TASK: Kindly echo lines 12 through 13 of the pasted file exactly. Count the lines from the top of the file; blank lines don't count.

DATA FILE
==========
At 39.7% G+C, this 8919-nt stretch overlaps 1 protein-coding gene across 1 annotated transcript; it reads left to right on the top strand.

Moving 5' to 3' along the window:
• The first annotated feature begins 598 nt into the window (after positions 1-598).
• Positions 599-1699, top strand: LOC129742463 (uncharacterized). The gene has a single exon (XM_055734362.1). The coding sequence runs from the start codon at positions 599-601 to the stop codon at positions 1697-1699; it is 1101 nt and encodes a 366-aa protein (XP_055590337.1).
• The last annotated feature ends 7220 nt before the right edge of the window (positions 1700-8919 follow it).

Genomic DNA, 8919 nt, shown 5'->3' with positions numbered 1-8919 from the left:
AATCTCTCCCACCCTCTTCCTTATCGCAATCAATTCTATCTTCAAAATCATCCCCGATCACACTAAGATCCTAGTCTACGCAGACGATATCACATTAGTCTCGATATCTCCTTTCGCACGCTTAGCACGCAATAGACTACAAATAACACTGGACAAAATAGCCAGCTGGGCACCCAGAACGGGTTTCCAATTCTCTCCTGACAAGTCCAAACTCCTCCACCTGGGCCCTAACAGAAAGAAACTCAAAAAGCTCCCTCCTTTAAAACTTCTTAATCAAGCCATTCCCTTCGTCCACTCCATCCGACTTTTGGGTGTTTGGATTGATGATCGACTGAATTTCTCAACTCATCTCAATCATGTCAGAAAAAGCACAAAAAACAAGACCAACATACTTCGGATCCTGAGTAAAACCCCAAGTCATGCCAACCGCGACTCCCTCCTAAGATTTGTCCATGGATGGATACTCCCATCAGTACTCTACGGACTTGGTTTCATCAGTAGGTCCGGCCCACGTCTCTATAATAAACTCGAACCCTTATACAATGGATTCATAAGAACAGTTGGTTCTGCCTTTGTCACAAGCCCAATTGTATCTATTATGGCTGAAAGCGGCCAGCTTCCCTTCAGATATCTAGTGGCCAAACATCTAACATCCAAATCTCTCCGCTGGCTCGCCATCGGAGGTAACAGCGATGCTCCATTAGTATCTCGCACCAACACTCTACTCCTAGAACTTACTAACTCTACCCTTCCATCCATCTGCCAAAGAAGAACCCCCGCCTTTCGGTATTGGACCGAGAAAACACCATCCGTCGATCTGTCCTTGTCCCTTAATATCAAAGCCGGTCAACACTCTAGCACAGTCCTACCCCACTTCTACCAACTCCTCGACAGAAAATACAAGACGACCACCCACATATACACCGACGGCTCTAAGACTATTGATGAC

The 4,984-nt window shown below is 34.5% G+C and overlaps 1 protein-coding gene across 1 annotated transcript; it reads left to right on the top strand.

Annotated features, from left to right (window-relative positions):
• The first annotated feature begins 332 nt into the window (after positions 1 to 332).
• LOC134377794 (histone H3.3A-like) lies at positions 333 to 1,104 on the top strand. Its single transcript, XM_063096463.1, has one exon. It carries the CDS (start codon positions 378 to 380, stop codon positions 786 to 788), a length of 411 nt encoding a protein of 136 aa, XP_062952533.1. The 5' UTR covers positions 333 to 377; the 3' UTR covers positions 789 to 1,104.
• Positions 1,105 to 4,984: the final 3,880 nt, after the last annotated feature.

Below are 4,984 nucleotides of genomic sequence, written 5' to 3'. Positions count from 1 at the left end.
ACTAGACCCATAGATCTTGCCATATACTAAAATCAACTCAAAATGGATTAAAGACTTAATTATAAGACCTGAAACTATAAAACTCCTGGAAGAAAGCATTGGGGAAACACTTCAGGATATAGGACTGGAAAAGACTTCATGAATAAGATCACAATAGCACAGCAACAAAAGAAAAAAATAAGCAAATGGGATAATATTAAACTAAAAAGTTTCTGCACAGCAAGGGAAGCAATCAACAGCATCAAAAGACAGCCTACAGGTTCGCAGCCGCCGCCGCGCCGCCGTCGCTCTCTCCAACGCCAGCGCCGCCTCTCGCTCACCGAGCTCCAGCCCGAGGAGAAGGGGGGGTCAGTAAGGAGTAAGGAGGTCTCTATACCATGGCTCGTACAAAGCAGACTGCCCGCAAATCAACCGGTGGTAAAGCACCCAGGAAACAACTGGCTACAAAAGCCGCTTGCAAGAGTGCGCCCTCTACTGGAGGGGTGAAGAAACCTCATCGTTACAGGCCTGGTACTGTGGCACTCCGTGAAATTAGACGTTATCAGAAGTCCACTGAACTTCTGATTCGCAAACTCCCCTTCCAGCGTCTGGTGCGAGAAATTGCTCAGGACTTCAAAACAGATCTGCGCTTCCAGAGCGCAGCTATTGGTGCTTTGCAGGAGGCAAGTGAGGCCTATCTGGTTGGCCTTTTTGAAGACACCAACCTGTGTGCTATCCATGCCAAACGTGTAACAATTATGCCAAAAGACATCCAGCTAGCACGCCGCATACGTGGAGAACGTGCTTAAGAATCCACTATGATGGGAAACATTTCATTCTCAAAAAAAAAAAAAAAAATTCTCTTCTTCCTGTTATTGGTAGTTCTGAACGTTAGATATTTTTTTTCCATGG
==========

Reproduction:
• Positions 1,105 to 4,984: the final 3,880 nt, after the last annotated feature.

Below are 4,984 nucleotides of genomic sequence, written 5' to 3'. Positions count from 1 at the left end.